LONDON (Reuters) - Some of Britain’s biggest property funds have cut the estimated value of their holdings, aiming to deter investors from pulling money out amid speculation the country’s decision to quit the European Union could hit commercial real estate prices.
Several funds have also switched to pricing units in their funds on a weekly - rather than a monthly - basis, in a further move aimed at protecting themselves against market volatility.
So far, funds have not reported a big rise in withdrawals in any of the major asset classes, despite big swings in financial markets following Britain’s decision in a June 23 referendum to quit the EU.
But with many commentators predicting a drop in demand for renting commercial real estate, several property funds have moved to cut the value of their holdings as a precaution.
Standard Life Investments, the fund arm of insurer Standard Life, said it had reduced the value of its 2.7 billion pound ($3.6 billion) Standard Life Investments UK Real Estate Fund and Standard Life Investments Pooled Pension Property Fund by 5 percent.
“The outcome of the UK referendum has resulted in increased uncertainty in valuations for the UK commercial property market and we believe that valuations have been negatively impacted,” a Standard Life Investments spokesperson said.
Henderson Global Investors, meanwhile, said it had moved to weekly pricing and cut the value of its Henderson UK Property PAIF and Feeder Fund by 4 percent; while M&G, the fund arm of insurer Prudential, also said it would price its 4.5 billion pound Property Portfolio weekly.
On Tuesday, Aberdeen Asset Management, which manages 20 billion pounds across its property funds, cut the value of its 3.4 billion pound Aberdeen UK Property PAIF and Feeder Fund by 5 percent.
Funds of all stripes stockpiled cash ahead of the referendum to manage any surge in redemptions - Aberdeen’s UK Property fund has 20 percent in cash - though there has been little sign of a big rise in withdrawals so far.
Even so, fund managers said pre-emptive moves such as valuation adjustments made sense in an illiquid asset class such as property.
“They (retail funds) are erring on the side of caution. What they’ve done is sensible, given the big blow to confidence and lack of liquidity in the market,” said Adrian Benedict, Real Estate Director at Fidelity International.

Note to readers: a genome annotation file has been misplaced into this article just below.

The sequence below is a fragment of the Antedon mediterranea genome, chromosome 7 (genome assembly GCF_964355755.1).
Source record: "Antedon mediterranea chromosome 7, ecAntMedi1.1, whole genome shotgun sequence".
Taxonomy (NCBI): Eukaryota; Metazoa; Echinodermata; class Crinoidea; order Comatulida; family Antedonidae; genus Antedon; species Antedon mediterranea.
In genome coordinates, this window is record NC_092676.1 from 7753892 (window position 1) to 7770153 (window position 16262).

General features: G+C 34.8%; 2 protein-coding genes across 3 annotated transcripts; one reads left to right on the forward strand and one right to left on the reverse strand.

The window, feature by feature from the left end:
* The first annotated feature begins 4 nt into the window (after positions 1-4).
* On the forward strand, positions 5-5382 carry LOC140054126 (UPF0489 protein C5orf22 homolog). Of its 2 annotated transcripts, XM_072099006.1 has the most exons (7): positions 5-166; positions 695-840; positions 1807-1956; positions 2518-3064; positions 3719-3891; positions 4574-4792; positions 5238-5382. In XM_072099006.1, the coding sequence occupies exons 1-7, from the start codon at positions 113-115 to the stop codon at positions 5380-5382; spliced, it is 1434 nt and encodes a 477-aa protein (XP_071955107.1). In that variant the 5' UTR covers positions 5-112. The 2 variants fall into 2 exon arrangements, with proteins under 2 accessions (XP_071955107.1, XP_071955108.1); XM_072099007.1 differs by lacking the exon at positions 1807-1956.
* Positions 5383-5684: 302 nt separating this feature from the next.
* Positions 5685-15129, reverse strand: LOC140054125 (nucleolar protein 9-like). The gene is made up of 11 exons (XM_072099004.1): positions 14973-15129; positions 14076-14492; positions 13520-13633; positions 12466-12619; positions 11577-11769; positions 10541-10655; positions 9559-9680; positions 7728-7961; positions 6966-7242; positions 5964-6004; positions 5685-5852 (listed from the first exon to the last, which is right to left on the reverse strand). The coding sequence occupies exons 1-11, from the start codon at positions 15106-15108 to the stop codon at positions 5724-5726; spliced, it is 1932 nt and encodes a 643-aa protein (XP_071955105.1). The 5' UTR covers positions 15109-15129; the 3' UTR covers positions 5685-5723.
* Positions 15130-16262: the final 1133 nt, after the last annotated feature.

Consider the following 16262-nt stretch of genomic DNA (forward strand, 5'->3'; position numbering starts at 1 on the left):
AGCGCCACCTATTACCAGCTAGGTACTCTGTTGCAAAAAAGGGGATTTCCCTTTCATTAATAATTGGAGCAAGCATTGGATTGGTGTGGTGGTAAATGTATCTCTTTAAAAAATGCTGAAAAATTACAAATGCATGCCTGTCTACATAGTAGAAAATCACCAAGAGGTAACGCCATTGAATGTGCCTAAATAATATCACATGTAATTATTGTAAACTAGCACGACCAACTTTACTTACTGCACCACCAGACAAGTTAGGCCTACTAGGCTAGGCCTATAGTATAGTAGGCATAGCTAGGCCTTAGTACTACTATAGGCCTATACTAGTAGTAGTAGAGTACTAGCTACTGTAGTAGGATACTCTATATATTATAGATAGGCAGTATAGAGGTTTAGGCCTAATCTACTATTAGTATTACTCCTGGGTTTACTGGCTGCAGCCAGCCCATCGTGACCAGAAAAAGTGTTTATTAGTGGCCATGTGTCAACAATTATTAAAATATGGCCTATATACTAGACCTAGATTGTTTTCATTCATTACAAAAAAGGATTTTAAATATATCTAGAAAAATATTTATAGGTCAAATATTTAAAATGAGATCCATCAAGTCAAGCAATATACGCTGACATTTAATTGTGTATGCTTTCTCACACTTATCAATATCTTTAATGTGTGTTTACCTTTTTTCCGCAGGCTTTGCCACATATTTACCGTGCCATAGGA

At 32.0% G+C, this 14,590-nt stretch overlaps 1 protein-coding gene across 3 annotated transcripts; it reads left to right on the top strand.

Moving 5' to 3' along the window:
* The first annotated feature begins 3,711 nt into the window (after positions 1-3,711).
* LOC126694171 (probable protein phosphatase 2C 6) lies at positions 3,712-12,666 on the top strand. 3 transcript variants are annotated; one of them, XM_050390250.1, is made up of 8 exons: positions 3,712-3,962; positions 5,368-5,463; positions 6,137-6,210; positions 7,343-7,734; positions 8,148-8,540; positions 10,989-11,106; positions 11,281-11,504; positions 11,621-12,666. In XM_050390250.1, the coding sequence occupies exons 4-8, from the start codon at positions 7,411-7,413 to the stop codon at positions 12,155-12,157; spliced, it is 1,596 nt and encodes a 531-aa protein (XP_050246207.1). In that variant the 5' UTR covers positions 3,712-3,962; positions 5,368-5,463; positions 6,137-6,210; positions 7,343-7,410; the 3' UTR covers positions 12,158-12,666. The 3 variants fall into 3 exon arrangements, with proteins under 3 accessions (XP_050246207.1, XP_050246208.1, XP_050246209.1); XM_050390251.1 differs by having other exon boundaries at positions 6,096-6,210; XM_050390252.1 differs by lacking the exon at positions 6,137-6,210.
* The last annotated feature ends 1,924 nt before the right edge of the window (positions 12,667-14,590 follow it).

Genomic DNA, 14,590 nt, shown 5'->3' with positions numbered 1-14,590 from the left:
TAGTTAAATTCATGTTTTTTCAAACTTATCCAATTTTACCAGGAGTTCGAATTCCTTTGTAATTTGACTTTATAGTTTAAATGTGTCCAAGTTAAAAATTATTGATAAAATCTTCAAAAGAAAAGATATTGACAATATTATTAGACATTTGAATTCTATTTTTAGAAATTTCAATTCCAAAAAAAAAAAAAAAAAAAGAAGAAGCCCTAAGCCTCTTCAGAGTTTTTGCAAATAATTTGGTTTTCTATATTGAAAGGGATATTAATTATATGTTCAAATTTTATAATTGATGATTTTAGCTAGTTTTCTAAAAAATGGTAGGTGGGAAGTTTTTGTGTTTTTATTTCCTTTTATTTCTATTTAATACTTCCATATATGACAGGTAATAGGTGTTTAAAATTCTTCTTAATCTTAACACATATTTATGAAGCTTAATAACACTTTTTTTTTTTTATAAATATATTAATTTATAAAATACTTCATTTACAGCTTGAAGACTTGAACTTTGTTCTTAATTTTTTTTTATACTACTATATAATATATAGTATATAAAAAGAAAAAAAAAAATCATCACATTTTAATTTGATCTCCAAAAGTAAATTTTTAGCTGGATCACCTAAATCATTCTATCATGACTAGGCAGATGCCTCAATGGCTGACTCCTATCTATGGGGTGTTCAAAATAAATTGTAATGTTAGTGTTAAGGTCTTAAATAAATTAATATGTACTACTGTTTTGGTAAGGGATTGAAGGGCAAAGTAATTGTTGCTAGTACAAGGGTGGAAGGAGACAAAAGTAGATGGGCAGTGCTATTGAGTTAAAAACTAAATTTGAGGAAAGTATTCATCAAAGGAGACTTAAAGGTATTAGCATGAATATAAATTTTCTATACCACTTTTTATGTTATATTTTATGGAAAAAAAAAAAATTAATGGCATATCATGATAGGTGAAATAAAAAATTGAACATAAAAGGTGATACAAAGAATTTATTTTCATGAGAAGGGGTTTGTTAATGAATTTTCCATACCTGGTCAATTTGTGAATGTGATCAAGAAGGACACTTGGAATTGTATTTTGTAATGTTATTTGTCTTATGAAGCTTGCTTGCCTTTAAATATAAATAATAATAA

An open-ended retail fund lets investors move in and out of the fund on a daily basis and can require the fund’s assets to be sold to meet demands to exit, as opposed to a closed-ended fund, in which investors buy and sell listed shares.
In volatile markets like these, managers said it could be hard to get a daily price accurate enough to ensure investors who wanted to leave were not winning at the expense of those who remained in a fund.
Benedict said Fidelity, which manages $1 billion across two funds, had seen little sign of concern among longer-term institutional investors, did not expect much forced selling of properties and could even see increased interest from overseas buyers looking to profit from the sliding value of the pound.
While the pound has fallen more than 10 percent against the dollar since the referendum, Britain’s blue-chip equities index is down a more modest 2 percent.
“We are not seeing much evidence of investor panic at this stage, more a trimming down of risk exposure,” said Greg Jones, managing director of distribution at Henderson Global Investors, referring to investments across asset classes.
“We are also experiencing demand for strategies seen as far removed from EU troubles such as emerging markets,” he added.
Fund performance after the vote has been extremely varied, data from industry tracker Morningstar show.
The worst-hit UK fund has been Standard Life Investments’ 1 billion pound UK Equity Unconstrained fund, down 17.1 percent, according to Morningstar, followed by the 1.6 billion pound Jupiter UK Growth fund, down 14 percent.
At the other end of the scale are a clutch of precious metals-focused funds, including BlackRock Gold and General, up 17.8 percent.
($1 = 0.7461 pounds)
Additional reporting by Carolyn Cohn; Graphic by Jiachaun Wu; Editing by Sinead Cruise and Mark Potter